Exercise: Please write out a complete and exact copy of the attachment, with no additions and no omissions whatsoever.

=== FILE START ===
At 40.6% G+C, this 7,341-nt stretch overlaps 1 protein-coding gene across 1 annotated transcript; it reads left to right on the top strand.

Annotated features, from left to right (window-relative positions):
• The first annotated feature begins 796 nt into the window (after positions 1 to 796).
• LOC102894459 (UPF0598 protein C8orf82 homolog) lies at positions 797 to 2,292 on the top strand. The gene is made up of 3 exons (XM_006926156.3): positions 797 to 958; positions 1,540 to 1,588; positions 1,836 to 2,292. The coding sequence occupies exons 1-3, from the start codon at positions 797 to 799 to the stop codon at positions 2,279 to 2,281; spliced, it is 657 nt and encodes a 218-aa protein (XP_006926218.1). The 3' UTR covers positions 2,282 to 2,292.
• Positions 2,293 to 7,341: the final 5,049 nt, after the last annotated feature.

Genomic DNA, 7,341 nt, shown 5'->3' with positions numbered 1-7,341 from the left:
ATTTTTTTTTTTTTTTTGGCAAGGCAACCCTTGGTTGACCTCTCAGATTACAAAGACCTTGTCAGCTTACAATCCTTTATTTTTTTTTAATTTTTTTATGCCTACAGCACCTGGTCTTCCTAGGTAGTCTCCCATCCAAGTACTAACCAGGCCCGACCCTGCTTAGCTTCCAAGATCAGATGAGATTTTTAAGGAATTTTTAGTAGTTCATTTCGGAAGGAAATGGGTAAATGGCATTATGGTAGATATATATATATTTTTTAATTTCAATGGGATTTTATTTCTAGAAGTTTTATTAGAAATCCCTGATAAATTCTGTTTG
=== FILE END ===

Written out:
At 40.6% G+C, this 7,341-nt stretch overlaps 1 protein-coding gene across 1 annotated transcript; it reads left to right on the top strand.

Annotated features, from left to right (window-relative positions):
• The first annotated feature begins 796 nt into the window (after positions 1 to 796).
• LOC102894459 (UPF0598 protein C8orf82 homolog) lies at positions 797 to 2,292 on the top strand. The gene is made up of 3 exons (XM_006926156.3): positions 797 to 958; positions 1,540 to 1,588; positions 1,836 to 2,292. The coding sequence occupies exons 1-3, from the start codon at positions 797 to 799 to the stop codon at positions 2,279 to 2,281; spliced, it is 657 nt and encodes a 218-aa protein (XP_006926218.1). The 3' UTR covers positions 2,282 to 2,292.
• Positions 2,293 to 7,341: the final 5,049 nt, after the last annotated feature.

Genomic DNA, 7,341 nt, shown 5'->3' with positions numbered 1-7,341 from the left:
ATTTTTTTTTTTTTTTTGGCAAGGCAACCCTTGGTTGACCTCTCAGATTACAAAGACCTTGTCAGCTTACAATCCTTTATTTTTTTTTAATTTTTTTATGCCTACAGCACCTGGTCTTCCTAGGTAGTCTCCCATCCAAGTACTAACCAGGCCCGACCCTGCTTAGCTTCCAAGATCAGATGAGATTTTTAAGGAATTTTTAGTAGTTCATTTCGGAAGGAAATGGGTAAATGGCATTATGGTAGATATATATATATTTTTTAATTTCAATGGGATTTTATTTCTAGAAGTTTTATTAGAAATCCCTGATAAATTCTGTTTG